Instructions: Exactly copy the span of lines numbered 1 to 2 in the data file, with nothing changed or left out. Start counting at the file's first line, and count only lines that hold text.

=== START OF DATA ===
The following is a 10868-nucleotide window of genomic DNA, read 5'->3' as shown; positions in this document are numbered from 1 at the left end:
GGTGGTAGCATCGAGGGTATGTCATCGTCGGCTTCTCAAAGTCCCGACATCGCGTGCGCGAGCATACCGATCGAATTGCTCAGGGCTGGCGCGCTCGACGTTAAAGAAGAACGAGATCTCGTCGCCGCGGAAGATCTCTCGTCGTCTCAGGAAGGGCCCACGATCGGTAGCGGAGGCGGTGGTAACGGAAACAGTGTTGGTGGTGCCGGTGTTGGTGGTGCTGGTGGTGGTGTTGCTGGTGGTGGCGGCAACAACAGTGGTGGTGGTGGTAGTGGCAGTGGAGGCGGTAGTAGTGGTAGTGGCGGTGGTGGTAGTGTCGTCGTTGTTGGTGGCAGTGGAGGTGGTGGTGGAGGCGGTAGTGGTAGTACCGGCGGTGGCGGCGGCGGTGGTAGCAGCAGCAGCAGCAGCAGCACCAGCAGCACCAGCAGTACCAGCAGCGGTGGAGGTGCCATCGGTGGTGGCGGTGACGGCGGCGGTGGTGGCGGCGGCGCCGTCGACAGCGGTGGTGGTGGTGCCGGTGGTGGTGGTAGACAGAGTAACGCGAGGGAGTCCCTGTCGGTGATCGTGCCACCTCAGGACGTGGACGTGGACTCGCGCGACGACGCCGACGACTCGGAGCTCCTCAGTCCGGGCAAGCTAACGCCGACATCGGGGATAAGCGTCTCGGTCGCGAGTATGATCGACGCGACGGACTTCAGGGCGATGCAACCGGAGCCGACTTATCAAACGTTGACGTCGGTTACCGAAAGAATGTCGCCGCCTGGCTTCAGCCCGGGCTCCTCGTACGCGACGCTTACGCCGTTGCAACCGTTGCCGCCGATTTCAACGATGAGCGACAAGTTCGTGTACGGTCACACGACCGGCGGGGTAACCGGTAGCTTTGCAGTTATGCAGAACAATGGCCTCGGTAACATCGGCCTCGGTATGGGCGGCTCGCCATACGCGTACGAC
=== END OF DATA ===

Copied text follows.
The following is a 10868-nucleotide window of genomic DNA, read 5'->3' as shown; positions in this document are numbered from 1 at the left end:
GGTGGTAGCATCGAGGGTATGTCATCGTCGGCTTCTCAAAGTCCCGACATCGCGTGCGCGAGCATACCGATCGAATTGCTCAGGGCTGGCGCGCTCGACGTTAAAGAAGAACGAGATCTCGTCGCCGCGGAAGATCTCTCGTCGTCTCAGGAAGGGCCCACGATCGGTAGCGGAGGCGGTGGTAACGGAAACAGTGTTGGTGGTGCCGGTGTTGGTGGTGCTGGTGGTGGTGTTGCTGGTGGTGGCGGCAACAACAGTGGTGGTGGTGGTAGTGGCAGTGGAGGCGGTAGTAGTGGTAGTGGCGGTGGTGGTAGTGTCGTCGTTGTTGGTGGCAGTGGAGGTGGTGGTGGAGGCGGTAGTGGTAGTACCGGCGGTGGCGGCGGCGGTGGTAGCAGCAGCAGCAGCAGCAGCACCAGCAGCACCAGCAGTACCAGCAGCGGTGGAGGTGCCATCGGTGGTGGCGGTGACGGCGGCGGTGGTGGCGGCGGCGCCGTCGACAGCGGTGGTGGTGGTGCCGGTGGTGGTGGTAGACAGAGTAACGCGAGGGAGTCCCTGTCGGTGATCGTGCCACCTCAGGACGTGGACGTGGACTCGCGCGACGACGCCGACGACTCGGAGCTCCTCAGTCCGGGCAAGCTAACGCCGACATCGGGGATAAGCGTCTCGGTCGCGAGTATGATCGACGCGACGGACTTCAGGGCGATGCAACCGGAGCCGACTTATCAAACGTTGACGTCGGTTACCGAAAGAATGTCGCCGCCTGGCTTCAGCCCGGGCTCCTCGTACGCGACGCTTACGCCGTTGCAACCGTTGCCGCCGATTTCAACGATGAGCGACAAGTTCGTGTACGGTCACACGACCGGCGGGGTAACCGGTAGCTTTGCAGTTATGCAGAACAATGGCCTCGGTAACATCGGCCTCGGTATGGGCGGCTCGCCATACGCGTACGAC